Dance Review: Zurich Ballet

Spoerli’s vocabulary is rather conservative and tends to repeat its motives extensively, and maintains similar formal formats for all three suites.

November 20, 2011 22:01
1 minute read.
Zurich Ballet

The Zurich Ballet 311. (photo credit: courtesy/Ballet Zurich Joseph Aznar)


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It was a great pleasure to see The Zurich Ballet’s artistic director Heinz Spoerli set his choreography to three cello suites by J.S. Bach, played live by Claudius Herrmann. The work is neo-classical and basically abstract, in the sense that it doesn’t follow a narrative and instead focuses on purely intrinsic dance issues such as lines and volumes, spatial relationships that are being manifested in the compositions. The search for abstract neo-classical ballet, in contrast to the story-based classical ballets of the 19th century, had been researched extensively by Balanchine decades ago. Of course, as long as the main instrument in any form of performing arts is the human body, no abstract ballet is truly abstract.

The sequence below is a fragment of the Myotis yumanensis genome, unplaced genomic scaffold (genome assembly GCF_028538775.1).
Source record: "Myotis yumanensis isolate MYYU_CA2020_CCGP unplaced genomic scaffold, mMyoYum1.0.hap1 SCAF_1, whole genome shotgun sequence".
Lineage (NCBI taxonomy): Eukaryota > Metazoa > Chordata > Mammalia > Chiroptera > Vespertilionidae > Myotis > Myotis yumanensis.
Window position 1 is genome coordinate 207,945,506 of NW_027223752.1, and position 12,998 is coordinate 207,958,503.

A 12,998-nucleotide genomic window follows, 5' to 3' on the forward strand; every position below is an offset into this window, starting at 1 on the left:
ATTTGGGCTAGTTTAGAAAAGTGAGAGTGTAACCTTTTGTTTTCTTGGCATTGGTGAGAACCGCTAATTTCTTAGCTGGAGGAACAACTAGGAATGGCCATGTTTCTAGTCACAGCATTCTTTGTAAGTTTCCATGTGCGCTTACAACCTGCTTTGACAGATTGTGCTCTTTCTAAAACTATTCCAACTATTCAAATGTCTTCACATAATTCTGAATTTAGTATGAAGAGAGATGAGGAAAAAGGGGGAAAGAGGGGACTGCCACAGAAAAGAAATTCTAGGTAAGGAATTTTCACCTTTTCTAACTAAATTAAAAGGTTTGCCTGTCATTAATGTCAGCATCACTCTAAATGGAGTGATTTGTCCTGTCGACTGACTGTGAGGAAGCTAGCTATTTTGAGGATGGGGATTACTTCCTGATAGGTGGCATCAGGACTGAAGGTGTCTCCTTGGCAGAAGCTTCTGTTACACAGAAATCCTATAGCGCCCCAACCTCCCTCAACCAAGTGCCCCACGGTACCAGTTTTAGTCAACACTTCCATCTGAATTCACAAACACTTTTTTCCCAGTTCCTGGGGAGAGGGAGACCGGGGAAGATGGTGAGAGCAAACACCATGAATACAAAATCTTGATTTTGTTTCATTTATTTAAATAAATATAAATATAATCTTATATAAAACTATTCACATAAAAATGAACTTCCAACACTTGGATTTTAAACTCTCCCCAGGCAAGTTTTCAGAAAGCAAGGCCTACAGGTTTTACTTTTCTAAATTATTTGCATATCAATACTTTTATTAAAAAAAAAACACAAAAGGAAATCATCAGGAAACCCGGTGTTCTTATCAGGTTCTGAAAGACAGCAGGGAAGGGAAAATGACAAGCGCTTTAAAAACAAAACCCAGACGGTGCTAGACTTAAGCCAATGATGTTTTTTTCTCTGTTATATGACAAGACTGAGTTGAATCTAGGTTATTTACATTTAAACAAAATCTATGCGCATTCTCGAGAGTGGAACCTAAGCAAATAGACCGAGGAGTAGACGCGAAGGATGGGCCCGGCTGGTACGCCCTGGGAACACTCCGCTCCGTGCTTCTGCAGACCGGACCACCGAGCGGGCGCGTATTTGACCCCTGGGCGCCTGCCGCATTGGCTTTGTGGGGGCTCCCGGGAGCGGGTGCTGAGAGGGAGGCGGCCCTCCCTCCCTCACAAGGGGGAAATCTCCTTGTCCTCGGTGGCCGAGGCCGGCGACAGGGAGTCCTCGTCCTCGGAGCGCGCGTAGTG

Spoerli’s vocabulary is rather conservative and tends to repeat its motives extensively, and maintains similar formal formats for all three suites.
Although the company arrived with over 30 dancers, most of the fragments were based on smaller ensembles which gave fitting intimacy to the piece. The structure and phrasing followed to the letter the inner structure of the music, leaving little room for surprise. Indeed the duets and smaller ensembles worked better than the larger formations; except perhaps for the first large group of female dancers on point, flapping their arms ever so charmingly, like a bunch of glorious dragonflies.

Obviously the dancers were very good, particularly the girls, but the company must have been overworked since the famous Swiss precision was missing in various male scenes. Costume design worked for the most part, except when the men were dressed in ethnic skirts, which was out of touch with the piece, as were several choices of the lighting design.

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